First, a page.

Frank (Seisan) is a blog contributor and chat moderator over at 4Player. He specializes in analyzing the story telling, immersion, and consistency aspects of video games and also enjoys writing Fiction in his spare time. His favorite genres are RPGs, MMOs, and RTS'. Frank also specializes in having a chat name no one can pronounce correctly; nicknamed Seesaw as a result.
https://twitter.com/Seisan9

Comment!
  • Mcstrokeable 7 months, 2 weeks ago

    After playing and beating the first chapter. I wish I could understand your review better. You bring up a lot of stuff that I can't argue. Like the good voice acting, why they used clem as the main, and that not enough time was given to these characters. But, I can't understand why you think the writing is bad? I feel the only stupid and illogical decisions were made in the 'prologue' to the story. I guess what my main point is, is that in you trying not to spoil the game it has become confusing to understand exactly what part of the game you think is bad. Granted my 2 cents mean nothing because you could say because I played it first, I am biased to your view. Nevertheless, I felt compelled to say this. Oh and just to be clear I think this is a good review, I was just getting confused as to the parts of the game that are illogical.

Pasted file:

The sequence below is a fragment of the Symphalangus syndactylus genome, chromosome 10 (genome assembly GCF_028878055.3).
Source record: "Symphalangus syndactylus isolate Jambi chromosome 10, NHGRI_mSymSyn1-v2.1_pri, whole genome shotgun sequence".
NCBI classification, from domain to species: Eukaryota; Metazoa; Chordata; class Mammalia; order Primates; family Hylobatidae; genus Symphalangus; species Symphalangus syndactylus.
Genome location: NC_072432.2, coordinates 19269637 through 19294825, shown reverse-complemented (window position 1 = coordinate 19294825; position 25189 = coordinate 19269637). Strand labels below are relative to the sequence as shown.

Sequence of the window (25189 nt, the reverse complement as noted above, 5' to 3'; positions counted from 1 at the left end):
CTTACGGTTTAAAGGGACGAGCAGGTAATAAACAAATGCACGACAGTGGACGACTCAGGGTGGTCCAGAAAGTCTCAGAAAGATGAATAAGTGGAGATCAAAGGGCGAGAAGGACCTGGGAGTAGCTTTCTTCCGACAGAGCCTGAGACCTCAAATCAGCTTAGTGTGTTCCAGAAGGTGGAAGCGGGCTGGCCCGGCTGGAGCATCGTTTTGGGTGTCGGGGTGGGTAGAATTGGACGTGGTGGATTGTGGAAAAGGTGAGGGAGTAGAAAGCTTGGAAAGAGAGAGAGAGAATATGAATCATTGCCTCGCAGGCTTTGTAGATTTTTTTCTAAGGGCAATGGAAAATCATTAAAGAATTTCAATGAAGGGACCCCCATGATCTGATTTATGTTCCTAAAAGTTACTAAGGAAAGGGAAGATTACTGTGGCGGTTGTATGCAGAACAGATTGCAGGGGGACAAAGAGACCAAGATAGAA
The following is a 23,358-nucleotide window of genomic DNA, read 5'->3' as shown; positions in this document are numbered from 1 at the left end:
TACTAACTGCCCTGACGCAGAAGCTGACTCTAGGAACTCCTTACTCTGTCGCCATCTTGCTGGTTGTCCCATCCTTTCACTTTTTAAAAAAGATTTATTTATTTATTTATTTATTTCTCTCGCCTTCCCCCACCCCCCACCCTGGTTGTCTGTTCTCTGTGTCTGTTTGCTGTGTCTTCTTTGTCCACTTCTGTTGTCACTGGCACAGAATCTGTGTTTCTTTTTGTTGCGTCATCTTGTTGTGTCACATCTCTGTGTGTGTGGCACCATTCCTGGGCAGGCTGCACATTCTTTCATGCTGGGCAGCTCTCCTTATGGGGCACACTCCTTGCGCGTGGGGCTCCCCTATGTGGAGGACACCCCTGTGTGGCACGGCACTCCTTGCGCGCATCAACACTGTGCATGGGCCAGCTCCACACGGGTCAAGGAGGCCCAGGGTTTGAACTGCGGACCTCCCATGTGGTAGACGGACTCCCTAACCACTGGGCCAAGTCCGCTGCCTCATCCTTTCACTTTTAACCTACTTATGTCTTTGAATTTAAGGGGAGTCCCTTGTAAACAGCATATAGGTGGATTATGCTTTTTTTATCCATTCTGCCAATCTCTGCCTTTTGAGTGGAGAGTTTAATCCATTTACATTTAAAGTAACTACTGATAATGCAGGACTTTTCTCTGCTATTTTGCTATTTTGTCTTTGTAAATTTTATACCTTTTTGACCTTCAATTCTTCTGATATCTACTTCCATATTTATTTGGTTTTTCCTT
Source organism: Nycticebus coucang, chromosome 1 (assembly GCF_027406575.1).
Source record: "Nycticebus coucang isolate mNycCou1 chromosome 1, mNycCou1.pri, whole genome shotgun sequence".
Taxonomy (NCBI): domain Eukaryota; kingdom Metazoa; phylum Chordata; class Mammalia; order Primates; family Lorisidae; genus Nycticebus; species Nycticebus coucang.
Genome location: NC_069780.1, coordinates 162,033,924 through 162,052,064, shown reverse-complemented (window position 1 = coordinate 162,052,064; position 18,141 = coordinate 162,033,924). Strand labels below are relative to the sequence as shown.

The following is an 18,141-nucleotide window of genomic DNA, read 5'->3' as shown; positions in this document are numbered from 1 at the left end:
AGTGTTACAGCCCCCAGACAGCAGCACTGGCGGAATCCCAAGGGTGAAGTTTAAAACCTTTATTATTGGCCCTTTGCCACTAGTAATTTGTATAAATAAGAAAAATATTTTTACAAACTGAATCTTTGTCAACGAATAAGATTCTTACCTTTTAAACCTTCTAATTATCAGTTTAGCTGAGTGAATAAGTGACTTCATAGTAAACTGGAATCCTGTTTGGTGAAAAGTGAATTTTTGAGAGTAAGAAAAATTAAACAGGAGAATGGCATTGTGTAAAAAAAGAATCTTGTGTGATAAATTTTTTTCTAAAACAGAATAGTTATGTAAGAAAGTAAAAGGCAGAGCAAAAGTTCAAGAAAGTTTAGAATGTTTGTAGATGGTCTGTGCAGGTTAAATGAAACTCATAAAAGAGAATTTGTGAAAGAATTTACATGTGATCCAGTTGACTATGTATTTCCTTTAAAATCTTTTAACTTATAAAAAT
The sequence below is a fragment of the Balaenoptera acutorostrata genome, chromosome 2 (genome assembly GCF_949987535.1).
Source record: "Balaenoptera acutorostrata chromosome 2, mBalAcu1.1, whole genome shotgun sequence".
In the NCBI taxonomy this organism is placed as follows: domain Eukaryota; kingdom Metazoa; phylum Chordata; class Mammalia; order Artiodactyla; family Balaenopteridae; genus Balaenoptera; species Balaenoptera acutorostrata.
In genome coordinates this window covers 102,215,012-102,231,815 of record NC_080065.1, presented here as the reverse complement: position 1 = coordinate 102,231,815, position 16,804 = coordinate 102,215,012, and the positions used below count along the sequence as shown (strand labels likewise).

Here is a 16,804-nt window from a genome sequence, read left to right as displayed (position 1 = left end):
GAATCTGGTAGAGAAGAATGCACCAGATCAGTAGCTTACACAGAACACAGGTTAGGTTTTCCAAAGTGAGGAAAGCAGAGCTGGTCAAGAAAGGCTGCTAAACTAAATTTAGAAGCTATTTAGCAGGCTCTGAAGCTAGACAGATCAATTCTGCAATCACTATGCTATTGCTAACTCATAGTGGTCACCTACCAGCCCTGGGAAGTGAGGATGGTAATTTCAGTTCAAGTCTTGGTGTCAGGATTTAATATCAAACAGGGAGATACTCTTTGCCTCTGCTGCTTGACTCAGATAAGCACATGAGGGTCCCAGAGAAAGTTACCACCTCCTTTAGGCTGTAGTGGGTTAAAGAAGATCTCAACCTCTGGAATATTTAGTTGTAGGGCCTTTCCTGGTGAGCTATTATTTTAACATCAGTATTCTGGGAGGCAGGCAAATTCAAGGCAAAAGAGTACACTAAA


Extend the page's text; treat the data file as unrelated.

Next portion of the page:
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    • Frank Hartnett 7 months, 2 weeks ago

      I really wish I could have gone into more detail, but putting spoilers into a review wouldn't really be appropriate. All I can really recommend is to replay the episode and see if you notice anything that I mentioned.

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  • DrGonzo2 7 months, 2 weeks ago